One of things that many find difficult with Dr. Peat is that you can read pages and pages of his ideas and at the end of it you basically are left guessing what it is that you are going to eat. Never mind the inaccuracies. People like Danny Roddy and forums like Peatarian, Ray Peat forum and Co. have attempted to make recommendations through their interpretations. There are some interesting graphics and the sort all around the web, based on those ideas.
I’m all for theory and all that jazz and cool diagrams and inverted pyramids, but really, like I have written before in various places, most people are interested in nutrition because they are sick, not because they want to become nutritionists. They just want to get better and get on with their lives. In that sense I believe in something practical.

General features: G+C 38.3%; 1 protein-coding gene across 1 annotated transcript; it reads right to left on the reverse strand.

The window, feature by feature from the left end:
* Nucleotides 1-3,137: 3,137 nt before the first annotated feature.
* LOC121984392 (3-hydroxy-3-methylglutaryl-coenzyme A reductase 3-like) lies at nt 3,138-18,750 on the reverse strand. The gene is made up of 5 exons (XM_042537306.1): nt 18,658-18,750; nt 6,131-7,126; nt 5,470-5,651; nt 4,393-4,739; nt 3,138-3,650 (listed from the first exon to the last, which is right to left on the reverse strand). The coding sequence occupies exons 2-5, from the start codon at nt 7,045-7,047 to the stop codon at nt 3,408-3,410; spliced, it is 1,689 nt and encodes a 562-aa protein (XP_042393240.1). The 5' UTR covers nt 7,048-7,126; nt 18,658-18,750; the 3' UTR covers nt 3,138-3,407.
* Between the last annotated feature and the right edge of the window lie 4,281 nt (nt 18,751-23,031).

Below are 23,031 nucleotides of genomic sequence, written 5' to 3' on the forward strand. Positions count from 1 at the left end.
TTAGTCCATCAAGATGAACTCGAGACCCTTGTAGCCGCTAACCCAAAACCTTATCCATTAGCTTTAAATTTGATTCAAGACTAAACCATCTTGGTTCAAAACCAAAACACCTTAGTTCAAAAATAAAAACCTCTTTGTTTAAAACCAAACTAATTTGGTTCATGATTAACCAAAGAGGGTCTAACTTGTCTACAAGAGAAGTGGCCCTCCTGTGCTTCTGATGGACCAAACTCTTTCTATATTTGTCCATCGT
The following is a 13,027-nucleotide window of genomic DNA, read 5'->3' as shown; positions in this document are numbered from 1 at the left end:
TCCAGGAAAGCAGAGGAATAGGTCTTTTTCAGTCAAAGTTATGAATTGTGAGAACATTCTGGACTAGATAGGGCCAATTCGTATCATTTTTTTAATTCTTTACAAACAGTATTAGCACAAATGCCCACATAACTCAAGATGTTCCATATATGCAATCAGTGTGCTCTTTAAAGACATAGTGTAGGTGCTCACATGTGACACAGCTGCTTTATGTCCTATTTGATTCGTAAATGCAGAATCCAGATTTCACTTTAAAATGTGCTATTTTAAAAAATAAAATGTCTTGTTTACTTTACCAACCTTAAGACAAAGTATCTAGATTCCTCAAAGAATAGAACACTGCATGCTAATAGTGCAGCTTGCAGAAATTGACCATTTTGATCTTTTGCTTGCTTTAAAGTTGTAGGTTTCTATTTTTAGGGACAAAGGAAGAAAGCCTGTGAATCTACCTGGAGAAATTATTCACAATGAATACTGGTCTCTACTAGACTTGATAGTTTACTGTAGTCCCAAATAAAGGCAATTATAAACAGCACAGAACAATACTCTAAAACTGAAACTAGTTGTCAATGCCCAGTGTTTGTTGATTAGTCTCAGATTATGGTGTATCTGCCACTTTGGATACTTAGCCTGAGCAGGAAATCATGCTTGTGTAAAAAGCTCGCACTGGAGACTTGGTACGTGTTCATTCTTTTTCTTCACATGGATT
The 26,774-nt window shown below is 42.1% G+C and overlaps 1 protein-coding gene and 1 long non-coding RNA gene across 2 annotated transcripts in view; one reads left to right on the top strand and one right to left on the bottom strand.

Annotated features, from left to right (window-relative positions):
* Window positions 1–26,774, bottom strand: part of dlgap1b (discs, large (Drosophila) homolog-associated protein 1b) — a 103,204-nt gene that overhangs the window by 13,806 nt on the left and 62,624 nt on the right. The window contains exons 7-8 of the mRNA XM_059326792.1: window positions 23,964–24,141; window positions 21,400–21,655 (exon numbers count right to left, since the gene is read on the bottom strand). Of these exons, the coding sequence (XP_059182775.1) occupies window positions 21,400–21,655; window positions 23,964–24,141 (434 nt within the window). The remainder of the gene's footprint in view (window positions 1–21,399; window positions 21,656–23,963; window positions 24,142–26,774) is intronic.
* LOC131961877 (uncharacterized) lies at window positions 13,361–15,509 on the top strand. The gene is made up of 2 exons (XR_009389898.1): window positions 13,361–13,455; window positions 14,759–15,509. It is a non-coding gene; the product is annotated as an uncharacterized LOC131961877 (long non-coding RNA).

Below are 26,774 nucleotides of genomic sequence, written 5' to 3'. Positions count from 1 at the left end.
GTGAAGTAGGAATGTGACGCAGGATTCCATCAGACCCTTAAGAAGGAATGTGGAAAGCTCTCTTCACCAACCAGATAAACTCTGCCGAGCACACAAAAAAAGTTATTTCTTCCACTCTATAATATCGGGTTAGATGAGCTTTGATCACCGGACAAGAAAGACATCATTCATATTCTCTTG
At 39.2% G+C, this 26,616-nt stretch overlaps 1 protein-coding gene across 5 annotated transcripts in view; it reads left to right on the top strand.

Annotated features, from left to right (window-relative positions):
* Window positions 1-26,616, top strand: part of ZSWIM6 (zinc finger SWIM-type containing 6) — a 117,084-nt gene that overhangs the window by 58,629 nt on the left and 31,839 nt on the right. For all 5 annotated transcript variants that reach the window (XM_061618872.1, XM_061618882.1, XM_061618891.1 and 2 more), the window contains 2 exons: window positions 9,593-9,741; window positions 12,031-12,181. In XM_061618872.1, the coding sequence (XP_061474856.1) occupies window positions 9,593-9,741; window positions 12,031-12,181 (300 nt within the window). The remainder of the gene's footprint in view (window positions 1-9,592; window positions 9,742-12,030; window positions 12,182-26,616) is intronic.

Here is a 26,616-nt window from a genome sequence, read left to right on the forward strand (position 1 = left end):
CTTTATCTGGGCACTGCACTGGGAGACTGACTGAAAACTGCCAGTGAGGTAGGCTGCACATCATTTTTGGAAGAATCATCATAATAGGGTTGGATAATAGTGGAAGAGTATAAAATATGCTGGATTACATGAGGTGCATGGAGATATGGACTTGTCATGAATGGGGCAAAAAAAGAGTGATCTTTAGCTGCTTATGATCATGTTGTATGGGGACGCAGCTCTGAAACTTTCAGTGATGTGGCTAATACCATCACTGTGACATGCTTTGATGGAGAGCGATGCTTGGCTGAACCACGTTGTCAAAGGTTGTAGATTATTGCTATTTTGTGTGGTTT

My unimpressive advice is to source your diet from cattle. This means eating things like steaks, roasted bones (the marrow), liver, oxtails, suet, tallow, (insert whatever part of the cow you fancy here). Those things are good to eat cooked however you like. This also means that all dairy such as cheese (fresh or aged), yogurt of any type e.g. Kefir, FAGE, (insert any type of plain full fat yogurt here), sour cream, whole milk, cream, half and half, butter, etc. Although I’m using the cow here, as a specific example, really, any ruminant animal and their milk and milk products are good to eat e.g. sheep, bison, goat, etc.
Eat till you are full and drink as much milk as you like. Suet is useful for a lot of things, a lot of people like to use coconut oil, but suet is cheaper in most cases and I think it is better to use along with butter. I don’t recommend coconut oil.